Posted Under: Afghanistan,Anti-War
These are strange times in which we live. Not for a generation have governments had so many important political decisions pressed upon them by world events. Yet rarely has political discourse been so focused upon the personal behaviour of those in power. For the past few days, the serious issues surrounding Afghanistan – the fact that we have been fighting for 8 years in war that we can ill afford, and for which we have no plausible exit strategy – have given way to a national debate on an apparent spelling mistake made by the PM. It seems, sometimes, that as a nation we are practicing displacement, worrying excessively about smaller things to avoid worrying about the bigger things. Hence we are far happier talking about excessive parliamentary expenses – which for all their moral implications represent a drop in the fiscal ocean – than the systemic crisis that looks set to ravage our public services.
Yesterday Jacqui Janes repeated the now well established line that we need more damn helicopters. The now ubiquitous complaints that “our boys” are underequipped are arguably more a reflection of the politics surrounding the war than the actual situation on the ground. Compared with the grand sweep of even modern history, British soldiers today are incredibly well protected. Indeed it is worth considering that fewer British soldiers have been killed in this 8 year conflict than were killed during the falklands war. By definition the government cannot pour unlimited resources into making things safe for those who sign up to kill and be killed, but as things stand they are pouring in a hell of a lot.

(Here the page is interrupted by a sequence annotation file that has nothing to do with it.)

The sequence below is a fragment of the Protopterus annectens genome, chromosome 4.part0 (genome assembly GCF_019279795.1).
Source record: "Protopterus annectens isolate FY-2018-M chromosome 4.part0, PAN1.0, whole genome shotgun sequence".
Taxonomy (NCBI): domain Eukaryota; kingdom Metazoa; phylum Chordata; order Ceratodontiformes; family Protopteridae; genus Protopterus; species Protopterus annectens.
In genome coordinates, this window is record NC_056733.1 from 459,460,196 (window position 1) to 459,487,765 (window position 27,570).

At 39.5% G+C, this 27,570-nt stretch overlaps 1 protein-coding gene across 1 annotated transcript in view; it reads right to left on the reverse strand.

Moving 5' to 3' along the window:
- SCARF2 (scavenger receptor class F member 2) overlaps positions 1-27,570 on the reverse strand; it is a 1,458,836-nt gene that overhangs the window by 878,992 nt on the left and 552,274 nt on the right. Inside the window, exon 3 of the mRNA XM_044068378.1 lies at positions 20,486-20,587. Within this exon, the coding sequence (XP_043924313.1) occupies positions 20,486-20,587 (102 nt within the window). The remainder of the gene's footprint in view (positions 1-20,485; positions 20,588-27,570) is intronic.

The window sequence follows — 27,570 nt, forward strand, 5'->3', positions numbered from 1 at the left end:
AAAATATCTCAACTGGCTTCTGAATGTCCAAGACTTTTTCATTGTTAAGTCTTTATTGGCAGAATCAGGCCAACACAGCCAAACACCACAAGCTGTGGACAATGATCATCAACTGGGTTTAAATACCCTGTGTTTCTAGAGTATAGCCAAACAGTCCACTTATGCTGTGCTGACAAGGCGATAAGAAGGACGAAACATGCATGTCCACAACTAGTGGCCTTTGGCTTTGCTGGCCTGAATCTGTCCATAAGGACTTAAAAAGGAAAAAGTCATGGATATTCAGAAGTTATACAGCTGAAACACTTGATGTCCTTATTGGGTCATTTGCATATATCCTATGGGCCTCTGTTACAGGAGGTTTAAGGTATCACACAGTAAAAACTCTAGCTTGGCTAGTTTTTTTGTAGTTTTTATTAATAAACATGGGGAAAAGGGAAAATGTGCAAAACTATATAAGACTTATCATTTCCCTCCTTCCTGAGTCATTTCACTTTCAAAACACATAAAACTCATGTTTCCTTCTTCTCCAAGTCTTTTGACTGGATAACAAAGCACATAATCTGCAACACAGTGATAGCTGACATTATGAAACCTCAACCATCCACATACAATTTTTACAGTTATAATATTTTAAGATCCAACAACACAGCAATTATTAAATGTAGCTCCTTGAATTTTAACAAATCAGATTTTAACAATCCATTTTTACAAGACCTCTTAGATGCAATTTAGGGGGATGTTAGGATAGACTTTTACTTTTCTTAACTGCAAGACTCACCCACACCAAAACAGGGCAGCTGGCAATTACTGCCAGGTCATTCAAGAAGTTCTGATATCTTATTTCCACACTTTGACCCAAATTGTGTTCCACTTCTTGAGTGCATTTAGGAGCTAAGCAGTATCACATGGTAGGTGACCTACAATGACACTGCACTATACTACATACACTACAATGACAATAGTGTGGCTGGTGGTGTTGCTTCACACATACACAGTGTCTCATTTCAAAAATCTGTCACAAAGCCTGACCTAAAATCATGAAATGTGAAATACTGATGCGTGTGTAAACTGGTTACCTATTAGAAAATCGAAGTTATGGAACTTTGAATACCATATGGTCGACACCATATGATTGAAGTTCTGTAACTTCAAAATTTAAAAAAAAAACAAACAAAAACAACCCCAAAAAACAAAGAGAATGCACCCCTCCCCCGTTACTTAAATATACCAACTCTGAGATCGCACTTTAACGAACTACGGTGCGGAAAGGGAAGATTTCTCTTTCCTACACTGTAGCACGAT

What then is causing this near constant anguish and recrimination as to whether our troops need more stuff? It is perhaps instructive to ask why such concerns were more muted over Iraq. The answer, in my opinion, lies in the options available to those who are sick of seeing young men coming back in body bags. The war against Iraq split the poltical nation, and indeed the political establishment. Numerous newspapers rallied against it and it became normal to be anti-war. Where people were anguished by the sight troops returning without life and limb they could turn around and demand that the troops withdrew. The perception of Iraq as a war into which the big bad Americans had dragooned us decent brits made this easier. Getting out of there – rather than staying and trying to win – could be patriotic.
By contrast there was no serious opposition to Afghan war, whose declaration in fact gained support from across the political and media landscape. As such expressing discontent with its bloody consequences is a more difficult matter. Thus ill feeling at the sight of dead bodies is expressed in technical terms. Rather than blame the war itself – which surely makes these unnecessary deaths inevitable – many commentators cling to the idea that British hegemony can be maintained without British blood – if only the war were better fought.
In a sense then, the whole discussion about how many helicopters we have represents a war weariness that dare not speak it’s name. It reflects a desire to reconcile support for the war with an understandable distaste for it’s bloody consequences. The leader writers in the Standard and the Sun would like to believe that enough military equipment can square this circle. Bitter experience will prove them wrong.